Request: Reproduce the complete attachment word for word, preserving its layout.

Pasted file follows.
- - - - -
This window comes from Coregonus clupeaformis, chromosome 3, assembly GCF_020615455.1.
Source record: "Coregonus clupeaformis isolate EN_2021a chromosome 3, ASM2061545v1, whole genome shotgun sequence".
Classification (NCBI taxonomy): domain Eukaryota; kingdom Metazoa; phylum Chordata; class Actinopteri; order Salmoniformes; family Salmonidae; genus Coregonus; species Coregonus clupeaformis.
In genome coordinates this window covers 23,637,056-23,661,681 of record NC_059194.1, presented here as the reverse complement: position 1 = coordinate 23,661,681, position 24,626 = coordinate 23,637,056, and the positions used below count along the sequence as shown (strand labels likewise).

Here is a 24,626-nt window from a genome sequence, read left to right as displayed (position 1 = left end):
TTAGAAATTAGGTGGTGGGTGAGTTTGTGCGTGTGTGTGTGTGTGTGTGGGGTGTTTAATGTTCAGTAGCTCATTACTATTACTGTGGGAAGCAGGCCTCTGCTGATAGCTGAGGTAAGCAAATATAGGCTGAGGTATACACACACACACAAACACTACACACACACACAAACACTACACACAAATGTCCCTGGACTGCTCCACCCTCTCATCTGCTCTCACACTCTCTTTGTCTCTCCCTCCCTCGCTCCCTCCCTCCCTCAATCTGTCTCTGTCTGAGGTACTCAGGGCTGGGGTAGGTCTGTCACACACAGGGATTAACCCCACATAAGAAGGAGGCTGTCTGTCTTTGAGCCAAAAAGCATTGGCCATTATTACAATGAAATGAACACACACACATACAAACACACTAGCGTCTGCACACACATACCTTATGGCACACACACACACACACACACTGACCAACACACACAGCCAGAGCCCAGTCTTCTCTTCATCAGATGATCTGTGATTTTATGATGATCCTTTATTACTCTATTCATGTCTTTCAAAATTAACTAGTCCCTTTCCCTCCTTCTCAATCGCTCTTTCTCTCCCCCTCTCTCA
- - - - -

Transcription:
This window comes from Coregonus clupeaformis, chromosome 3, assembly GCF_020615455.1.
Source record: "Coregonus clupeaformis isolate EN_2021a chromosome 3, ASM2061545v1, whole genome shotgun sequence".
Classification (NCBI taxonomy): domain Eukaryota; kingdom Metazoa; phylum Chordata; class Actinopteri; order Salmoniformes; family Salmonidae; genus Coregonus; species Coregonus clupeaformis.
In genome coordinates this window covers 23,637,056-23,661,681 of record NC_059194.1, presented here as the reverse complement: position 1 = coordinate 23,661,681, position 24,626 = coordinate 23,637,056, and the positions used below count along the sequence as shown (strand labels likewise).

Here is a 24,626-nt window from a genome sequence, read left to right as displayed (position 1 = left end):
TTAGAAATTAGGTGGTGGGTGAGTTTGTGCGTGTGTGTGTGTGTGTGTGGGGTGTTTAATGTTCAGTAGCTCATTACTATTACTGTGGGAAGCAGGCCTCTGCTGATAGCTGAGGTAAGCAAATATAGGCTGAGGTATACACACACACACAAACACTACACACACACACAAACACTACACACAAATGTCCCTGGACTGCTCCACCCTCTCATCTGCTCTCACACTCTCTTTGTCTCTCCCTCCCTCGCTCCCTCCCTCCCTCAATCTGTCTCTGTCTGAGGTACTCAGGGCTGGGGTAGGTCTGTCACACACAGGGATTAACCCCACATAAGAAGGAGGCTGTCTGTCTTTGAGCCAAAAAGCATTGGCCATTATTACAATGAAATGAACACACACACATACAAACACACTAGCGTCTGCACACACATACCTTATGGCACACACACACACACACACACTGACCAACACACACAGCCAGAGCCCAGTCTTCTCTTCATCAGATGATCTGTGATTTTATGATGATCCTTTATTACTCTATTCATGTCTTTCAAAATTAACTAGTCCCTTTCCCTCCTTCTCAATCGCTCTTTCTCTCCCCCTCTCTCA